1996 OSA President Duncan Moore, the Rudolf and Hilda Kingslake Professor of Optical Engineering, at the University of Rochester, USA, earned his Ph.D. at the University of Rochester in 1974. Moore an expert in gradient-index optics, computer-aided design, and the manufacture of optical systems also served as associate director of the White House Office of Science and Technology Policy during the Clinton Administration.
His extensive experience in the academic, research, business, and government arenas of science and technology. He has led to positions such as Vice Provost for Entrepreneurship at Rochester, President and Chief Executive Officer of the Infotonics Technology Center Inc., an industry, academia, and government partnership to foster cutting-edge research, prototyping of new technology, and economic development in Upstate New York State. He was a visiting Professor at Stanford University, where he has worked on its Center for Longevity to create an international, interdisciplinary research and teaching network focused on solving fundamental physical and social problems associated with extended life expectancy.
Moore chaired the successful Hubble Independent Optical Review Panel organized in 1990 to determine the correct prescription of the Hubble Space Telescope. In addition, Moore is the founder and former president of Gradient Lens Corporation of Rochester, New York, the manufacturer of the high-quality, low-cost Hawkeye boroscope.
Moore has received numerous awards for his achievements including election to the National Academy of Engineering, the Science and Technology Award of the Greater Rochester Metro Chamber of Commerce, the Distinguished Inventor of the Year Award of the Rochester Intellectual Property Law Association, the Gradient-Index Award of the Japanese Applied Physics Society, and an Honorary Doctor of Science degree from the University of Maine. Moore also received the National Engineering Award of the American Association of Engineering Societies and twice was designated Engineer of the Year by the Rochester Engineering Society.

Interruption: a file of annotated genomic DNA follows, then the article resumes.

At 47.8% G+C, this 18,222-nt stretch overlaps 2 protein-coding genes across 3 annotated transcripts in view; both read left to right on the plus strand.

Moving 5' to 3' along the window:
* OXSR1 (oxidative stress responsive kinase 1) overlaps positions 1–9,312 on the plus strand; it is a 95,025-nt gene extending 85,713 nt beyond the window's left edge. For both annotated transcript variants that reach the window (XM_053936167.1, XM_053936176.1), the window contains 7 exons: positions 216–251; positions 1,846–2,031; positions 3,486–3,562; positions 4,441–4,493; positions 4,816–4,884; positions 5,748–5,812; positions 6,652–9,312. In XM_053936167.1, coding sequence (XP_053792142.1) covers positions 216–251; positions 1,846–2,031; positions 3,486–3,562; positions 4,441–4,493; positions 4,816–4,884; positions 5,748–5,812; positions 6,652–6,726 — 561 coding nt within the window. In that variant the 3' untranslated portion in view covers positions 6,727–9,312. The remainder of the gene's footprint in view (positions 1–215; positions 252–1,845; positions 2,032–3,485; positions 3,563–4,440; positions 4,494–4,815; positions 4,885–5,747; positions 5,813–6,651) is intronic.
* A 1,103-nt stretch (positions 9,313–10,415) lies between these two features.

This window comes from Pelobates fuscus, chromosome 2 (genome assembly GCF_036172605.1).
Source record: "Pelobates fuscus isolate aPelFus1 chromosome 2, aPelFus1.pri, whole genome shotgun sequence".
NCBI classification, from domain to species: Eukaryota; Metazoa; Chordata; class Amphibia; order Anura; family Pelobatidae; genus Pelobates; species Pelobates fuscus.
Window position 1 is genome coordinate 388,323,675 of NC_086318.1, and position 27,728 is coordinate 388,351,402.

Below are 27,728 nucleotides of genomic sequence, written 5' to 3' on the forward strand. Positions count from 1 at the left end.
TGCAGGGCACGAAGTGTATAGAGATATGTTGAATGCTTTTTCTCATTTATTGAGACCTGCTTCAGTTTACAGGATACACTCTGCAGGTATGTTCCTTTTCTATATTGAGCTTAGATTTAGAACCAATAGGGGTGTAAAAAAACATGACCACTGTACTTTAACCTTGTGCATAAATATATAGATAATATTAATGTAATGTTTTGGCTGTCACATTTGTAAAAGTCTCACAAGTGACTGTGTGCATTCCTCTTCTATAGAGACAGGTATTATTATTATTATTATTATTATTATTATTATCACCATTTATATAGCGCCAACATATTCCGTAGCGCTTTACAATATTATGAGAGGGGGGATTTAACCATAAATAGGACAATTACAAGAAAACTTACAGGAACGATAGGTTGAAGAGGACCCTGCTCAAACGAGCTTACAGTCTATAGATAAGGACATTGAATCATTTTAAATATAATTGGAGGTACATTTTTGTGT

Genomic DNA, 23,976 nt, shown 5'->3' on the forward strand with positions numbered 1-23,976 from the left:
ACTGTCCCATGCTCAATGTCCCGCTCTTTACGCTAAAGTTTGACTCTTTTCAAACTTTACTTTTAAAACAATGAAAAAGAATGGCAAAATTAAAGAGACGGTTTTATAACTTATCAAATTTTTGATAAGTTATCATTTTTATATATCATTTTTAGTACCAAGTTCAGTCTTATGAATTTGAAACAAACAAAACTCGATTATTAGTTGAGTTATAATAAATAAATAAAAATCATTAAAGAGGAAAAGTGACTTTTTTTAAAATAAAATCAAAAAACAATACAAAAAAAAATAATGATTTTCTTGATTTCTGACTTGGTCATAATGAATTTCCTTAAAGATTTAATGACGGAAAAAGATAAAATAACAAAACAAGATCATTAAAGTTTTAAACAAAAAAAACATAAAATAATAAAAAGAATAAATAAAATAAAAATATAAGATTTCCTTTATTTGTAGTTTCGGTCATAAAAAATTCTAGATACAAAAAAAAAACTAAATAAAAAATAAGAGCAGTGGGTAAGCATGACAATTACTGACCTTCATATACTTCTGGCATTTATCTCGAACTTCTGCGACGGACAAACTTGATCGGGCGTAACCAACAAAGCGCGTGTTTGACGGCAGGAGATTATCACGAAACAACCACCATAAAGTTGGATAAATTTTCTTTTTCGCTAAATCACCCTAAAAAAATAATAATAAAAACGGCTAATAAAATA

He received OSA’s Edwin H. Land Medal in 2009 for his invention of and leadership at a worldwide level of research and development in gradient-index optics along with his extensive entrepreneurial efforts on behalf of education in optics. In 2001, he received the OSA’s Robert E. Hopkins Leadership Award for technical, educational and service contributions to the worldwide optics community and for contributions in the public-policy arena during distinguished service to the government of the United States of America. In 1984, Moore was elected an OSA Fellow.
He continues to serve on OSA's Presidential Advisory Committee.
My big focus was on public policy. In 1993-’94, after I’d served as the director of the Institute of Optics, which is the equivalent department chair, I took a sabbatical and came to Washington to work on the Hill as a science advisor. I found the experience to be really a life-changing experience. The ability to actually move legislation, to learn about how the system works was just fascinating to me.